9 June 2004

Questions about Longhorn

Three excellent postings on Jon Udell's weblog (as usual) on the issues of Semantic Web (abbreviated to SemWeb), RDF and Microsoft's new file persistence layer in Longhorn.

Questions about Longhorn, part 1: WinFS

Questions about Longhorn, part 2: WinFS and semantics

Questions about Longhorn, part 3: Avalon's enterprise mission

(from part2 ....)
"It seems that the point being argued is that with RDF you can get more understanding of the information in the document than with just XML. Being that one could consider RDF as just a logical model layered on top of an XML document (e.g. RDF/XML) I find it hard to understand how viewing some XML document through RDF colored glasses buys one so much more understanding of the data. [Dare Obasanjo] Dare aims this critique at RDF/SemWeb, not WinFS, but I'll take the liberty of extending it to both. And I'll argue that in theory, an information system based on explicit knowledge representation -- using triples, or relationships, or whatever flavor of item-linking you prefer -- is way more powerful than a system in which the same knowledge is available only implicitly. But in practice, I wonder if anybody, whether it's Tim Berners-Lee or the Longhorn architects, can mandate such an approach given the chaotic messiness of reality. My favorite Joshua Allen quote, for example, is this one -- which I also used in my XML 2003 keynote: The lesson, of course, is that real-world information is chaotic. In any but the smallest "proof of concept" systems, the best that one can hope for is to be able to recognize small pockets of structure within a sea of otherwise unstructured information. [Joshua Allen]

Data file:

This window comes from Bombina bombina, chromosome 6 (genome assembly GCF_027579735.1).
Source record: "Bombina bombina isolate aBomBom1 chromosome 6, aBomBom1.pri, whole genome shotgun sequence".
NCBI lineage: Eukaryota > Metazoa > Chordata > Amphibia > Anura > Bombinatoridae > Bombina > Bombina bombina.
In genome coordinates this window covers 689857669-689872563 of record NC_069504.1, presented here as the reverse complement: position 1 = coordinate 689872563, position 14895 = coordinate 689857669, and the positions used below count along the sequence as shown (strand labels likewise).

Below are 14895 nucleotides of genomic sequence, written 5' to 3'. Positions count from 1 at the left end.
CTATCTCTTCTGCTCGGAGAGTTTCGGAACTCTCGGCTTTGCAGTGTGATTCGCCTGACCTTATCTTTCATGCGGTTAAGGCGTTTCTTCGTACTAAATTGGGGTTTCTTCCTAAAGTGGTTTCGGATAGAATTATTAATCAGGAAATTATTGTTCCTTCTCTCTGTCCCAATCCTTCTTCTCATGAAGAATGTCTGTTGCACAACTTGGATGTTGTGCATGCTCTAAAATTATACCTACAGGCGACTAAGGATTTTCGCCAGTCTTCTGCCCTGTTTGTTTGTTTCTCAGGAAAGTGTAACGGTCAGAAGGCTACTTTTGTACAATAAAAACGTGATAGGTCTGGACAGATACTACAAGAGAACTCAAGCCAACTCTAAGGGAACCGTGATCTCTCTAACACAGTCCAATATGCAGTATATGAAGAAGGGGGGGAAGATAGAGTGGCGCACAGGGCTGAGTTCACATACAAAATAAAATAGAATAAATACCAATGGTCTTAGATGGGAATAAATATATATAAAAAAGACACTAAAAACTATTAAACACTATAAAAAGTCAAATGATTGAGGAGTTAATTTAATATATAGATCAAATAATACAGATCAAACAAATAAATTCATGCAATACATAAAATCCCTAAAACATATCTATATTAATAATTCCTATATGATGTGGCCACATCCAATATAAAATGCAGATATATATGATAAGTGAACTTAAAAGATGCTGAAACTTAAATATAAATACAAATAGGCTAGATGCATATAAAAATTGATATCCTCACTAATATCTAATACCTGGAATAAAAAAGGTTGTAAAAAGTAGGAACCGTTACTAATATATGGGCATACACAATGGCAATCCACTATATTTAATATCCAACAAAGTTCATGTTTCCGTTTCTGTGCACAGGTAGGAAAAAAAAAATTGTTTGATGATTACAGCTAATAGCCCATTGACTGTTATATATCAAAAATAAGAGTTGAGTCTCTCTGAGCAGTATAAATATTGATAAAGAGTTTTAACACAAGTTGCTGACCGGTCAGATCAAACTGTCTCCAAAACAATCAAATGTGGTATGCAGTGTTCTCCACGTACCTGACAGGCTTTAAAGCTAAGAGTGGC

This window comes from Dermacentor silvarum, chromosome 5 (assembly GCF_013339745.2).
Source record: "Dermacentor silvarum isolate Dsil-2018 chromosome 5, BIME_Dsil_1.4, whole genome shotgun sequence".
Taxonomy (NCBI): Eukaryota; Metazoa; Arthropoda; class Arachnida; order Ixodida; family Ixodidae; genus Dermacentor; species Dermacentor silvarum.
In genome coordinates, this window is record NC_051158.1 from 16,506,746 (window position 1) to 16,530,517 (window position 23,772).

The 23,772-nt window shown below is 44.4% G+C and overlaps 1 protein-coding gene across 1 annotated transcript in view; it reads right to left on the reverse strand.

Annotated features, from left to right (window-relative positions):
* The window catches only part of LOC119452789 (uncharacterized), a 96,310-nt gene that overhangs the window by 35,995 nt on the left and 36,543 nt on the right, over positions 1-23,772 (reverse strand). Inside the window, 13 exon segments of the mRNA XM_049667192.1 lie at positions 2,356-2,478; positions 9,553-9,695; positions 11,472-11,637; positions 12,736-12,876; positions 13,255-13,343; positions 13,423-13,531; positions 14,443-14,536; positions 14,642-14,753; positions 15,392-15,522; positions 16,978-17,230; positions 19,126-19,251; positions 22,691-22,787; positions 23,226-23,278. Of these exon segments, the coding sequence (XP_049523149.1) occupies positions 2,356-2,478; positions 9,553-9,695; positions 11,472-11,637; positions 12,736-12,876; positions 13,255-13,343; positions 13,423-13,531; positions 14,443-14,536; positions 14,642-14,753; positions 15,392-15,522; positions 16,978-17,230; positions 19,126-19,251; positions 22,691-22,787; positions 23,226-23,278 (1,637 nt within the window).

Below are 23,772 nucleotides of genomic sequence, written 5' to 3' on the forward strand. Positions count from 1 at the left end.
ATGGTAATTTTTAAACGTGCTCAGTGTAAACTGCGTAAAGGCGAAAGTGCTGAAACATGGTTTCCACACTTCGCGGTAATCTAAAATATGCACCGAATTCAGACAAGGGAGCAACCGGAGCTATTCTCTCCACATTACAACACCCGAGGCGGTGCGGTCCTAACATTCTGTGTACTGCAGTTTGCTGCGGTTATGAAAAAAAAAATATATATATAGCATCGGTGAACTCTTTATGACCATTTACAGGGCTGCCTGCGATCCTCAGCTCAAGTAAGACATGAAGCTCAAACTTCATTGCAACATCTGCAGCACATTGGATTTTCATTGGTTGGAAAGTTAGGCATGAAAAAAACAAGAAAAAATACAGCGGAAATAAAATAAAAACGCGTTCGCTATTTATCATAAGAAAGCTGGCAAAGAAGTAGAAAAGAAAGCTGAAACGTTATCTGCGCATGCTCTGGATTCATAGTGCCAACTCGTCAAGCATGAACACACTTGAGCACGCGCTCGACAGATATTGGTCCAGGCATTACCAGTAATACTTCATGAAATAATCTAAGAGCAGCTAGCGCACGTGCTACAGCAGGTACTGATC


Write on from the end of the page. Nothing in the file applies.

Maybe it depends how you construe "small pockets of structure." I've been getting decent mileage using nothing fancier than unschematized XML fragments. Microsoft, meanwhile, has taken a great leap forward in Office 2003 with support for schematized XML documents. The first glimmer of this stuff came almost two years ago. It shipped last fall. If asked to paraphrase the Office XML strategy then, I'd have put it this way:

Let's get schematized information out into the open, where any XML-aware tool can see it and touch it and work with it -- locally and globally, on Windows or any platform -- and then let's see what happens. If we play our cards right we'll broadly legitimize schematization, and we'll be able to use Windows to layer semantic value on top of it.
If asked to paraphrase the WinFS strategy now, I'd put it this way:
Let's put schematized information into Windows, where any CLR-aware Windows application can see it and touch it and work with it.

The first strategy envisions a plurality of schemas arising from the grassroots. You won't often hear support for this strategy from Microsoft, but I heard it last fall at the Enterprise Architect Summit from Jean Paoli, who appeared (with Sun's Jon Bosak) on my panel Schemas in the wild.

The second strategy envisions a canonical set of schemas woven tightly into Longhorn. Years from now it'll ship. Years later, it'll reach critical mass, developers will have mastered its APIs, and schema-aware Windows apps could start to make a "semantic" way of organizing and finding information real for lots of people.

Why wait? Microsoft is telling us to disregard the grassroots Office XML strategy, which is here now and doesn't lock us in, in favor of the ivory-platform WinFS strategy, which is years away and does lock us in. If a compelling argument can be made for the second approach, I haven't seen it yet."

Posted by mofoghlu at June 9, 2004 10:27 AM | TrackBack